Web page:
FBI returns to fitness tests for agents
For the first time in 16 years, the FBI is requiring that its agents pass a fitness test.
The agents, FBI director James B. Comey said in October in an internal memo to agents that was obtained by The New York Times, are symbols to Americans of what is “right and good” about the country. “I want you to look like the squared-away object of that reverence. I want the American people to be able to take one glance at you and think, ‘THERE is a special agent of the Federal Bureau of Investigation.’ ”
The tests, which started at the end of last year, are a return to a tradition begun by the bureau’s first director, J. Edgar Hoover, who obsessed about his agents’ weight, as well his own, the Times wrote. More significantly, the tests are a response to concerns throughout the bureau about how its transformation after the attacks of Sept. 11, 2001, has put more stress on the agents and given them less time for fitness.
After 9/11, many agents who were accustomed to working normal hours and had spent their entire careers investigating crimes such as gang violence or drugs — work that took them into the field to make arrests — began working 20-hour days as the FBI changed its primary mission to fighting terrorism, the Times noted. Many agents went to Iraq and Afghanistan. Many took more desk-oriented jobs related to cyber and intelligence.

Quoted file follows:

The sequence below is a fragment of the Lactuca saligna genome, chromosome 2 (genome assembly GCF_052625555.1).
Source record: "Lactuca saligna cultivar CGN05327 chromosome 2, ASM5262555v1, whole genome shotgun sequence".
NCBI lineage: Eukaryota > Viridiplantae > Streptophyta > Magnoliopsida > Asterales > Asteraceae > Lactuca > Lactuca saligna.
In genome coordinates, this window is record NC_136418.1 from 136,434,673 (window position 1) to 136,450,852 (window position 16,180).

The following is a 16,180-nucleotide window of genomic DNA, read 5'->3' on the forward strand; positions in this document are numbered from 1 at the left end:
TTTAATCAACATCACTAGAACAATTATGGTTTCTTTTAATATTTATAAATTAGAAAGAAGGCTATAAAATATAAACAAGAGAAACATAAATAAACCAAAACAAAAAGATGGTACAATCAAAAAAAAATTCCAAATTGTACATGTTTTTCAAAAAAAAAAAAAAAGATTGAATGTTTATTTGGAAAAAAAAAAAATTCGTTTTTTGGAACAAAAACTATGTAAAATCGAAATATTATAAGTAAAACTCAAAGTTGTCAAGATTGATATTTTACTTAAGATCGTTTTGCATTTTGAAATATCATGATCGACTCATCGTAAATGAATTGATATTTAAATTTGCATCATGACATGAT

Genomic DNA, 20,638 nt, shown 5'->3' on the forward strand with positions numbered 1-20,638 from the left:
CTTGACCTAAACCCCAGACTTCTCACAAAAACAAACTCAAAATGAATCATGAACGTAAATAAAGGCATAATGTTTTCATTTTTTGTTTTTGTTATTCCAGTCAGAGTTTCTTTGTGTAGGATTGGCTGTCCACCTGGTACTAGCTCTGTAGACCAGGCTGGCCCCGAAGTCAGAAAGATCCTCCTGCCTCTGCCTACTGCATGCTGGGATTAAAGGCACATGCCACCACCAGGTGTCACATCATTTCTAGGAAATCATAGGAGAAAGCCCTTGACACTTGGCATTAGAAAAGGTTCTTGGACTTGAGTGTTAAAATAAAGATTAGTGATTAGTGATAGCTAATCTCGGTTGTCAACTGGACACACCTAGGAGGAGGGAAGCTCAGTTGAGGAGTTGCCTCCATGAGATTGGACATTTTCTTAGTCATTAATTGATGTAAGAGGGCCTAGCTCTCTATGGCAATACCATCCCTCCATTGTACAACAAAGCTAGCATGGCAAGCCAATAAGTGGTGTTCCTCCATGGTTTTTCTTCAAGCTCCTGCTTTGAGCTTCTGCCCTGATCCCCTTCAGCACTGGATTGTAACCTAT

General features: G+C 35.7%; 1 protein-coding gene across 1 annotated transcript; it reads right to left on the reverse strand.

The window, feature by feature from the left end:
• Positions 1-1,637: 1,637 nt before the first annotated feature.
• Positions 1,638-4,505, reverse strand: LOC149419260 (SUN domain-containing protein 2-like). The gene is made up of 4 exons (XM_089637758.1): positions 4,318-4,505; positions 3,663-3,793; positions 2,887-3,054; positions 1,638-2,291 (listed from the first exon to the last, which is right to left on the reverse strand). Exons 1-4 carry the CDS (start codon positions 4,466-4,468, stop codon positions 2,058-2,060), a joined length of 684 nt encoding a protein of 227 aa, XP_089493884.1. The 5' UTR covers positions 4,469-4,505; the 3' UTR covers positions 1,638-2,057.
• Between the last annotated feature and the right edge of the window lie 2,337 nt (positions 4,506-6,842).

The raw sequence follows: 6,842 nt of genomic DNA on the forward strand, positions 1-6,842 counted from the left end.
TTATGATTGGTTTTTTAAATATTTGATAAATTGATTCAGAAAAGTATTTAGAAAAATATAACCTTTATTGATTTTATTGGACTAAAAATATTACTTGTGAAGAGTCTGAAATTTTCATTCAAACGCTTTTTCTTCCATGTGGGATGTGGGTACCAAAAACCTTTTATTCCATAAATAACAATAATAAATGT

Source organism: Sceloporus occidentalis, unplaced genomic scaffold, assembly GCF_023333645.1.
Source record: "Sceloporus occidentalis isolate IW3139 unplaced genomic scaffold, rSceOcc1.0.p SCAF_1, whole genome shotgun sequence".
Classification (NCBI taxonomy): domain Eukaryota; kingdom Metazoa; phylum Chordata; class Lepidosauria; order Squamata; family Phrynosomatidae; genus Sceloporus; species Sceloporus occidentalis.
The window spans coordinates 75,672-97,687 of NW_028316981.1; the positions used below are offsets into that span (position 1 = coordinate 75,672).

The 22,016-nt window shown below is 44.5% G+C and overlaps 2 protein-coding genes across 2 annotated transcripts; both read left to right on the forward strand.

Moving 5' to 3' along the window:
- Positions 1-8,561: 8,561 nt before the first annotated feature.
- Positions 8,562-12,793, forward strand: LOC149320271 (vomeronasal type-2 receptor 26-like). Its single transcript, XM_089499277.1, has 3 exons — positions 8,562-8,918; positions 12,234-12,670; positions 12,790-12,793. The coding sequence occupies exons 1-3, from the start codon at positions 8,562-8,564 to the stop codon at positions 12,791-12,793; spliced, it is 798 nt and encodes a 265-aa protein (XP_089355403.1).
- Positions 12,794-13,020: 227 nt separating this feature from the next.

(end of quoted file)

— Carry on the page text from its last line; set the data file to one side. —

The FBI’s 13,500 agents worldwide have until October to take it and the results will be included on their annual performance reviews, according to the report. The test is designed to ensure that agents can move quickly during a mass shooting, chase suspects and restrain them if they resist arrest. There are no weight limits, but agents have to achieve certain requirements in four different exercises depending on their age and gender. The threshold to pass is not nearly as high as it is for military commandos or hostage rescue-team members.
Direct comparisons cannot be made, but the FBI test standards do seem to be in line with the U.S. military’s rank and file.
For men aged 30-39, agents must run 1.5 miles in under 12:53, and be able to do 24 push-ups and 35 sit-ups.
Soldiers age 37-41 — the closest group to compare — must run 2 miles in 18:18, and do 34 push-ups and 38 sit-ups.
Marines aged 27-39 must run 3 miles in 29 minutes, and do 45 crunches.
The most challenging part of the test, FBI agents told the Times, is that they get only a five-minute break between exercises.